McKean County WCO Skyler Gibble reports an increase in bear activity. People are reminded to keep food sources such as trash, birdfeeders, and – for campers – any food supplies safely secured so bears cannot reach them. People also are reminded not to feed bears. The act of feeding bears is dangerous and illegal. Following these rules will minimize negative encounters with bears not only for you, but for your neighbors as well.
Elk County WCO Jason Wagner reports that two individuals have pleaded guilty to dumping and littering violations on State Game Lands 25. Additionally, Food and Cover workers have been diligently working to make repairs to state game lands gates, and installing locks. Their efforts contributed to successfully catching and charging two St. Marys residents who were operating Jeeps on closed roads after dark when they found themselves behind a locked gate.
Elk County WCO Susan Edmiston reports charges are pending against individuals who drove on a closed State Game Lands road in Spring Creek Township, Elk County. The road spans across State Game Lands 44 into State Game Lands 54 in Jefferson County. The area is being targeted for enforcement due to a bridge closure on the main road, which has increased the amount of unlawful traffic on the closed game lands road. Gates are installed at both ends of the road. Individuals are reminded that roads that are posted closed to motorized vehicles, are closed regardless of whether a gate is open. Individuals using this road have been observed opening and closing the gates and proceeding unlawfully.
Centre and Clinton counties WCO Dan Murray, reports that several charges were filed for game lands violations.
Lycoming and Union counties LMO Thomas M. Smith reports that the Game Commission has secured outside funding to construct six wheelchair-accessible archery ranges across the state. Each of the six Game Commission regions will receive one range, the Northcentral Region has selected State Game Lands 252, located on the border of Lycoming and Union counties, as the site for its range.
Potter and Tioga counties Land Manager Denise Mitcheltree reports that the Food and Cover crews have begun mowing the hundreds of acres of clover-covered wildlife openings within their assigned areas. These "foodplots" occur on state game lands, state forests, Fish and Boat Commission lands, and Hunter Access properties across Potter and Tioga counties, which provide valuable wildlife foraging throughout spring, summer, fall and early winter.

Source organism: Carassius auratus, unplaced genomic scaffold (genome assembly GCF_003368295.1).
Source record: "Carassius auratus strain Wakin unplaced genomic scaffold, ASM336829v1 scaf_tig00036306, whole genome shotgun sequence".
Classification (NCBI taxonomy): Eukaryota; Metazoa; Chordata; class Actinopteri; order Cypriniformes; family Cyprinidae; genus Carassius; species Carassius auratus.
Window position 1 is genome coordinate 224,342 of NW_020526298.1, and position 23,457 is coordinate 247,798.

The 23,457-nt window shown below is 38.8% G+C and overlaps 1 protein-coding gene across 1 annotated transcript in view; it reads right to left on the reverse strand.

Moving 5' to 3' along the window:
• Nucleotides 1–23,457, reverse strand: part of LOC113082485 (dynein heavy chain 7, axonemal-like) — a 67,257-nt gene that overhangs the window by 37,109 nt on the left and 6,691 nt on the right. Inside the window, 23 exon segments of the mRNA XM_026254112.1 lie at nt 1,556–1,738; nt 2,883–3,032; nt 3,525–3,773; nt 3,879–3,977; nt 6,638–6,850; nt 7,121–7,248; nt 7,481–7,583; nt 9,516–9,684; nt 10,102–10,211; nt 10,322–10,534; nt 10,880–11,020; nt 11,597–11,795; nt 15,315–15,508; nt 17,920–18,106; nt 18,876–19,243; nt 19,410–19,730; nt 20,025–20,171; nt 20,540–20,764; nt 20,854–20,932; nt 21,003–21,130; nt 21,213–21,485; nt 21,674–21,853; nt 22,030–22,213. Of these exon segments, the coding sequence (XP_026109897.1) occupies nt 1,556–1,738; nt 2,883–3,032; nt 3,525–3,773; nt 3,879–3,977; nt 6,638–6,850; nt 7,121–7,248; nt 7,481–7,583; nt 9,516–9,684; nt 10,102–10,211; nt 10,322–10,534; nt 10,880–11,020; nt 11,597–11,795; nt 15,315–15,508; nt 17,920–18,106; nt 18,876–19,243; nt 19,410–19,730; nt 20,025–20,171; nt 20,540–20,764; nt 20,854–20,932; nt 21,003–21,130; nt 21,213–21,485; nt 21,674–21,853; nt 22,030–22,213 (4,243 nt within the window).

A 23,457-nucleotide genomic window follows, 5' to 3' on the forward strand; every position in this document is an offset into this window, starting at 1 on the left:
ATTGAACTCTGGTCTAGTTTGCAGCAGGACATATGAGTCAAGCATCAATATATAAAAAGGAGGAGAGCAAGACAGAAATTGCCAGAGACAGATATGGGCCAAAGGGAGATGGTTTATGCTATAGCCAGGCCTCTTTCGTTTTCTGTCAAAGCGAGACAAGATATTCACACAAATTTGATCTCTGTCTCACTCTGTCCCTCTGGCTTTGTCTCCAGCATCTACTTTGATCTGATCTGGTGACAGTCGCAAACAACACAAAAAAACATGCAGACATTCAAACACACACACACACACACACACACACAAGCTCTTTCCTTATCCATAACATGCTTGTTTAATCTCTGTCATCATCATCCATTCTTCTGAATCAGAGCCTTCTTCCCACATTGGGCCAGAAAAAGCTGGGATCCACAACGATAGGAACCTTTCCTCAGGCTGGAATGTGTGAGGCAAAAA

Clearfield County WCO Mark Gritzer reports a person was warned for intentionally feeding black bears at a camp in close proximity to State Game Lands 90. An inspection of the property revealed a large bear sitting down at a picnic table and foraging upon a large pile of sunflower seeds. Trapping efforts are underway in this particular area to deter to the bears from this unlawful activity. Five bears have been trapped and relocated to a remote area of the state due to the camp members' unnecessary actions.
McKean County WCO Jeffrey Orwig reports that charges were filed against an individual for shooting a black bear out of season.
McKean County WCO Jeffrey Orwig reports he and WCO Skyler Gibble removed two large male bears and a female with two cubs from campgrounds due to several homes in that area getting broken into by bears. This is a result of campers feeding bears and leading them to develop bad habits.
Potter County WCO Mark Fair, reports receiving multiple reports of bears with mange. Mange has been observed in places including the Cross Fork, Cherry Springs, Coudersport and Austin areas. Please do not feed bears or place wildlife feed out. These feeders can be sources for the spread of the mange mites.
Lycoming County WCO Harold Cole reports he received a call about five dead bats in a driveway and road. With the white-nose syndrome and other diseases out there, this was a concern because there were several bats in a small area. The bats were collected and submitted to the Game Commission veterinarian for testing for cause of death. The test results indicated that the bats had several lacerations on them, similar to those that would be caused by a cat.